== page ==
Nicotine and Narcolepsy
One of the most common sights at narcolepsy meetings and conferences remains the number of people with narcolepsy who “stand in the street of shame” for a quick smoke. On a purely unscientific and random questioning of people it does seem that more people with narcolepsy smoke as a percentage than from the population as a norm. The only study we can find on this was carried out back in 2008 which showed (from a small sample) that 62.5% of narcolepsy patients were smokers. Perhaps it’s for a reason!
Back in 2005 a paper was published (Lambe et al. Hypocretin and nicotine excite the same thalamocortical synapses in prefrontal cortex: correlation with improved attention in rat. J Neuroscience. 2005; 25: 5225-5229.) that showed that nicotine and orexin excite the same identified synapses of the thalamocortical arousal pathway within the prefrontal cortex. Although it is known that attention can be improved when nicotine is infused directly into the midlayer of the prefrontal cortex in a rat, the effects of hypocretin on attention were not, in 2005, fully understood. As a result of the rat studies reported in this paper paper it was suggested that lack of orexin did reduce attention in people with narcolepsy and that orexin is needed to maintain attention processing relevant to executive functions of the prefrontal cortex.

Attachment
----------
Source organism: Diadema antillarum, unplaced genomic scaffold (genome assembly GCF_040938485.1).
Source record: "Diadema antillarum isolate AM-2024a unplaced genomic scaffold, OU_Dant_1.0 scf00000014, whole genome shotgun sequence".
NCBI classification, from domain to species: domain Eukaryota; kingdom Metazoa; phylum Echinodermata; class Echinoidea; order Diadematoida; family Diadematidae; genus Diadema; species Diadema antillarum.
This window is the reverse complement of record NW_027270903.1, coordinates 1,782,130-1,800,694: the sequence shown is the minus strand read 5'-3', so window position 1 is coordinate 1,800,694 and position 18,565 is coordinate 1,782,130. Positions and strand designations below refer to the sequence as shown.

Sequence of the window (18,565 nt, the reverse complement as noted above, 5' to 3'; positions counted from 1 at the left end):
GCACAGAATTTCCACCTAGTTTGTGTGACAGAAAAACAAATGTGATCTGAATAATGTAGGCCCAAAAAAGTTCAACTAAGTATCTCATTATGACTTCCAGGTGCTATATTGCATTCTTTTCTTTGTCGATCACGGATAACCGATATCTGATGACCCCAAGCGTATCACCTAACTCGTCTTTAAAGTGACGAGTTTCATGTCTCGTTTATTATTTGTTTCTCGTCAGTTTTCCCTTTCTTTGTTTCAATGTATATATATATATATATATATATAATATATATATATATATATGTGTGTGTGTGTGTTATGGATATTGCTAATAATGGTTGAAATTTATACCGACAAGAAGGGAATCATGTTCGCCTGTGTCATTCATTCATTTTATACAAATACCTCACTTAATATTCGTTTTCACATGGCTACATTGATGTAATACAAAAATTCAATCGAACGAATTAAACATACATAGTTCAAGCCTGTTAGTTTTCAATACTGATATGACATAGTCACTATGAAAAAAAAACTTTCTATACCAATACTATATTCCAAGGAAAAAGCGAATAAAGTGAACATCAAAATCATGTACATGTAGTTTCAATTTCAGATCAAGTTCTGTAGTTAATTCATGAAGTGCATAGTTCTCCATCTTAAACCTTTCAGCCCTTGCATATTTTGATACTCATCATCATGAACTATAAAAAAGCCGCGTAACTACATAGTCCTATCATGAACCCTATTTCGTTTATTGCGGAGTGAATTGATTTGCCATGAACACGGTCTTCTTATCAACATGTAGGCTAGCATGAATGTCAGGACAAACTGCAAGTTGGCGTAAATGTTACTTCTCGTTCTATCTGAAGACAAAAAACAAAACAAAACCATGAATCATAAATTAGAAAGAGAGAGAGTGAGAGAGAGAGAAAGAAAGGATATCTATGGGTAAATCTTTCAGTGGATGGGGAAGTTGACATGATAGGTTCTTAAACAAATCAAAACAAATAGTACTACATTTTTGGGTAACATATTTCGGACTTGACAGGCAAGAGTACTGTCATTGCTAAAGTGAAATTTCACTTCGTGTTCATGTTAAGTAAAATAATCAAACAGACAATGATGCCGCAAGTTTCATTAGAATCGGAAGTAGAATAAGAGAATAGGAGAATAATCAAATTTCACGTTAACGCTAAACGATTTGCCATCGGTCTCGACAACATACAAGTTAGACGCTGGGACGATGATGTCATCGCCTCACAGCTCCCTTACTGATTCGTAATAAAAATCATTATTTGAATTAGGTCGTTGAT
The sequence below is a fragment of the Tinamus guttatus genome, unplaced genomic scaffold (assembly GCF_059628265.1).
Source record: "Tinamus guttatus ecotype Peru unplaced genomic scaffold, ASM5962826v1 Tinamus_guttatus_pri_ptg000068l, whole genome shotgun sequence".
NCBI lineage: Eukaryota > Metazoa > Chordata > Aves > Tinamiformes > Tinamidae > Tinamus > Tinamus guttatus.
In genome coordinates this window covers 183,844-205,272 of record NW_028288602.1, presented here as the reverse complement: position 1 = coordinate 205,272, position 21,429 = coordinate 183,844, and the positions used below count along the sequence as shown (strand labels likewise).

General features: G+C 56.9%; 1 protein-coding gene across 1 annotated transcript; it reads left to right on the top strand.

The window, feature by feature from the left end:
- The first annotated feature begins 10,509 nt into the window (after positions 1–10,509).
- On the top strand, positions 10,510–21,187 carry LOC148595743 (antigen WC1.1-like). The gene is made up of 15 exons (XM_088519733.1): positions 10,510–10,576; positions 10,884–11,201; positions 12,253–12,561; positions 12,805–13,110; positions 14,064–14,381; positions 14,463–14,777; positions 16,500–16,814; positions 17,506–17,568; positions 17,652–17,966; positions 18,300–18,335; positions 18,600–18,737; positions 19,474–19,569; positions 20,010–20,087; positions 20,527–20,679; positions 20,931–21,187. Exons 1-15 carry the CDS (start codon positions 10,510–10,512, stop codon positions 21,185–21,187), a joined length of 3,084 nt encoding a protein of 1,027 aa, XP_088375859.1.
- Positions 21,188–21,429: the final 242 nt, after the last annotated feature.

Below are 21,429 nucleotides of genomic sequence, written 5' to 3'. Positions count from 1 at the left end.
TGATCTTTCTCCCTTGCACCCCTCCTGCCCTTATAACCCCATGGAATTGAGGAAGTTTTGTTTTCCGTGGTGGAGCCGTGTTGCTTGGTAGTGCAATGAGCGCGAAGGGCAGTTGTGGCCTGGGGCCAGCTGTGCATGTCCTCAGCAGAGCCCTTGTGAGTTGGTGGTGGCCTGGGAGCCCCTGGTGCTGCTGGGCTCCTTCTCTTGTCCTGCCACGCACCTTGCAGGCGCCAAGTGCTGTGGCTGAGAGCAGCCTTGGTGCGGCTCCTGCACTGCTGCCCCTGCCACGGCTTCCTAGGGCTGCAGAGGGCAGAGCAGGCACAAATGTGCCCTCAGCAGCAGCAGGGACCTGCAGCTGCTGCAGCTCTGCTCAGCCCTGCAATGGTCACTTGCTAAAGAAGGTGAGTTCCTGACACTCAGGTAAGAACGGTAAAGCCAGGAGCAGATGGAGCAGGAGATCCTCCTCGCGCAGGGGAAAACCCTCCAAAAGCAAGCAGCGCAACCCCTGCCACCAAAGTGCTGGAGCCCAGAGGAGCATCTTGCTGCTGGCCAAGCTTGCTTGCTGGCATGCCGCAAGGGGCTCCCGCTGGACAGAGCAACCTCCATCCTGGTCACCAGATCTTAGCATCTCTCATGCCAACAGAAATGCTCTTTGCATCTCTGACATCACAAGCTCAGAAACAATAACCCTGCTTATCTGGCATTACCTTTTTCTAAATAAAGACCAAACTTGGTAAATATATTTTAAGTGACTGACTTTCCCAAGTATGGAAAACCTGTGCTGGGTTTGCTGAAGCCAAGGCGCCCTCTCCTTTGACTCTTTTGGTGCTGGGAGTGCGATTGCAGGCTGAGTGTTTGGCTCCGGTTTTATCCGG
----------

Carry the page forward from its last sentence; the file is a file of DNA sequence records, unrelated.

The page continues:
The paper went further and suggested that as there was an overlap in synapses excited by orexin and nicotine; could nicotine help people to concentrate that had reduced orexin? In fact in rats that had orexin removed they proved that nicotine did help with improving attention. The paper ended by the authors suggesting that “The ability of nicotine and orexin to mimic each other in the prefrontal cortex by exciting thalamocortical terminals and enhancing divided attention may yield insight into potential novel treatments for psychiatric and neurological disorders.” And to our knowledge that is where the story ended.
Over the years several individuals have reported that smoking, using nicotine gum or patches helped their narcolepsy. We have also heard from people whose narcolepsy became worse after they stopped smoking, but no full scale scientific trial has yet to be undertaken on this subject and the medical orthodoxy remains that nicotine should be avoided by people with narcolepsy.
A report in April 2012’s Journal of Clinical Sleep Medicine outlines the case of a New York man who, he says, helps to control his narcolepsy with cataplexy by smoking and using nicotine patches. This isn’t the first report of nicotine helping with narcolepsy as the same journal reported last year on another teenage patient who controlled her daytime sleepiness by using nicotine patches with good results. We are now starting to see more medical literature that nicotine MAY be useful in managing symptoms associated with narcolepsy.
We are not suggesting that anyone should start smoking to help their narcolepsy! Smoking is not a good idea and smoking with narcolepsy is an even worse idea as the number of people who have burned themselves falling asleep smoking will testify but it is interesting.
(Added to website 24th April 2012)